Wine’s been poured and thank the Lord
It’s important to select the right wine for potjiekos. It’s fine to start with beer while you make the fire and fry the meat. Once you start cooking you will need some wine to keep the whole process correctly lubricated. Personally I really enjoy Boplaas Tinta Barocca while making the potjie. To serve with the potjie I recommend The Chocolate Block from Boekenhoutskloof. Photographic evidence shows we have also tried Fairview’s Goats do Roam, Nederburg Baronne, HPF Skoonma, Rupert and Rothschild Classique and The Stellenbosch Reserve Vanderstel with some success. Note: do not add wine to the Moroccan Lamb Potjie.
I’ll be bubbling, I’ll be brewing
Half the fun of potjiekos is trying to make the perfect fire. I like to start off with a wood fire. I prefer sekelbos but any wood that makes coals is fine. A hot fire is essential when frying the meat. Once the meat is browned the fire needs to be a bit cooler so I add charcoal briquettes to keep it going. The fire needs to last at least three hours from when you start so it’s best to keep adding charcoal starting early. The trick is not to add too many briquettes at once. If you do the fire gets too hot and you end up with burnt food. If you think the fire is getting too hot you can move some of the coals to the side.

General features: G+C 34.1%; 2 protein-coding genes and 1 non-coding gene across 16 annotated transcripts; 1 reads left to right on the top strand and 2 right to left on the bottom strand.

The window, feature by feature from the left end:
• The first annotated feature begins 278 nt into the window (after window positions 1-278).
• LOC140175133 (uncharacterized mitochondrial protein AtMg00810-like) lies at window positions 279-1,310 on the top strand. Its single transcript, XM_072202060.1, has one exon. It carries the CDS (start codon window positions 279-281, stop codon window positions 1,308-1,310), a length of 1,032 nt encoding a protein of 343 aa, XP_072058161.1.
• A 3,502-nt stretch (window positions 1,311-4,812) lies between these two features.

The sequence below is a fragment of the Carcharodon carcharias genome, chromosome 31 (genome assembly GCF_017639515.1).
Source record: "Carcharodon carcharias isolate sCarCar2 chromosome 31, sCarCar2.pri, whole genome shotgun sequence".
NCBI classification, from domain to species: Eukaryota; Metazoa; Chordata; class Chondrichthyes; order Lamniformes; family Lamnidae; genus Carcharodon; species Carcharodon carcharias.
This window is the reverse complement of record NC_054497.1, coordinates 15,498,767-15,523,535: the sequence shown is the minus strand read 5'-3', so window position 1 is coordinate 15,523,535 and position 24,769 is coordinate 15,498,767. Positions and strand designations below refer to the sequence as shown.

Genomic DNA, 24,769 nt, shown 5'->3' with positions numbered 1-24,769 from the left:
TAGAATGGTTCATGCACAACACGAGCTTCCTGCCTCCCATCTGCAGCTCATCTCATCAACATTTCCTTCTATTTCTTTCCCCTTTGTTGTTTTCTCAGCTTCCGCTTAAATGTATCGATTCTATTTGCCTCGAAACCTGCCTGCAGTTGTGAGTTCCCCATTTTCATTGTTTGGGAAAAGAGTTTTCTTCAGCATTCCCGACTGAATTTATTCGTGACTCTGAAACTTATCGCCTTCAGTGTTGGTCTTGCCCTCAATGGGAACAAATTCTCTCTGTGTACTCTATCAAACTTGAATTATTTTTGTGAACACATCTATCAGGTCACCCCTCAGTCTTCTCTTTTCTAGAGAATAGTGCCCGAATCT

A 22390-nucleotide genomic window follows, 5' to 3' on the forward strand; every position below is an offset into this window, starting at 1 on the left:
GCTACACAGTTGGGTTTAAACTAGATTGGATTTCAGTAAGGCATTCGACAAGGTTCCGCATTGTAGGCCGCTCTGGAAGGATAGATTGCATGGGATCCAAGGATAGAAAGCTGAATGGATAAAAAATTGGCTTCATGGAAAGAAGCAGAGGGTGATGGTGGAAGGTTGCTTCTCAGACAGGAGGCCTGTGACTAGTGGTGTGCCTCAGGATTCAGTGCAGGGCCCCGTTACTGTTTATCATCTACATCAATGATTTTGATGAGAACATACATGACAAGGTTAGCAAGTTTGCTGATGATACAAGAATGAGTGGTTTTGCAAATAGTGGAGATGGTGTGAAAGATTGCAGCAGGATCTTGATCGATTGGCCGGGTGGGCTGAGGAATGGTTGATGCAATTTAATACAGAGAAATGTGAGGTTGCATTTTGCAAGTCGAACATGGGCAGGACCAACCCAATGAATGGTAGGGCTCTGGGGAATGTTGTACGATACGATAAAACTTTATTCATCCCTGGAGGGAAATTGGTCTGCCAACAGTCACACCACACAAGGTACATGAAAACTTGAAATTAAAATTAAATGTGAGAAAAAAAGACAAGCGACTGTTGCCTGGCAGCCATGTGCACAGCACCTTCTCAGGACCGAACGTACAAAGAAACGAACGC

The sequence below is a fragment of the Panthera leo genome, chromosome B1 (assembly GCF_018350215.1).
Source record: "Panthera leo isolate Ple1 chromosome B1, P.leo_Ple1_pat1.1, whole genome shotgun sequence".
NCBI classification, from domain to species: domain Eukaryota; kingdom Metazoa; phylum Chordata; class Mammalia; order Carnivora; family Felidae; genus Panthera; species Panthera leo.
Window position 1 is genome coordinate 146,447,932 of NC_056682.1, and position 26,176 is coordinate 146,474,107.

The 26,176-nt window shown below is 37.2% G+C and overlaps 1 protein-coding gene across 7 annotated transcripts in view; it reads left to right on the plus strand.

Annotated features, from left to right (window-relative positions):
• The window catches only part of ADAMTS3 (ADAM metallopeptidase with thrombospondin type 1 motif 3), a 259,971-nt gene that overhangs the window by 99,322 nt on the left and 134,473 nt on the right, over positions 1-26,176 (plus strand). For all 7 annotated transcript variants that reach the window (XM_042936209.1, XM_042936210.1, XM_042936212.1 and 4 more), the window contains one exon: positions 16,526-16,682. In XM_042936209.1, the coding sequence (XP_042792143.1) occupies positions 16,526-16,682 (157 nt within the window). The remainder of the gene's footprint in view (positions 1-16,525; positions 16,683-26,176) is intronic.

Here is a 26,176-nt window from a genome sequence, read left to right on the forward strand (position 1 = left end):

It can be tricky to get the charcoal going if the fire gets cold. If you are adding briquettes but there’s not enough heat you can build a new fire and transfer the potjie there . This also works well to get the heat higher at the end when you want to serve the food.
Moroccan Lamb Potjie
- Cast-iron pot
For the fire
- 1 bag sekelbos
- 1 bag charcoal briquettes
- 1 packet firelighters
- 3 - 6 tbsp vegetable oil
- 1 large onion, roughly chopped
- 1 kg stewing lamb See note
- 3 tbsp Moroccan spice or Ras el hanout
- 200 g tomato paste
- 3 tins tomatoes, chopped or whole
- 500 g baby potatoes, washed
- 250 g carrots, in 3 cm chunks
- 250 g patty pans, washed and halved
- 250 g baby marrows, in 3 cm chunks
- 250 g white button mushrooms, cleaned
- ½ - 1 L warm water or stock
- handful of dried apricots (optional)
- salt and pepper to taste
- sweetener to taste sugar, honey or chutney works well
- Place your cast-iron pot on the coals and let it warm up very well (at least 5 to 10 minutes).1 bag sekelbos, 1 packet firelighters, 1 bag charcoal briquettes
- Add vegetable oil to the pot and a handful of chopped onion. Let the onion fry until well browned - discard these onions as they just flavour the oil and season the pot.3 - 6 tbsp vegetable oil, 1 large onion, roughly chopped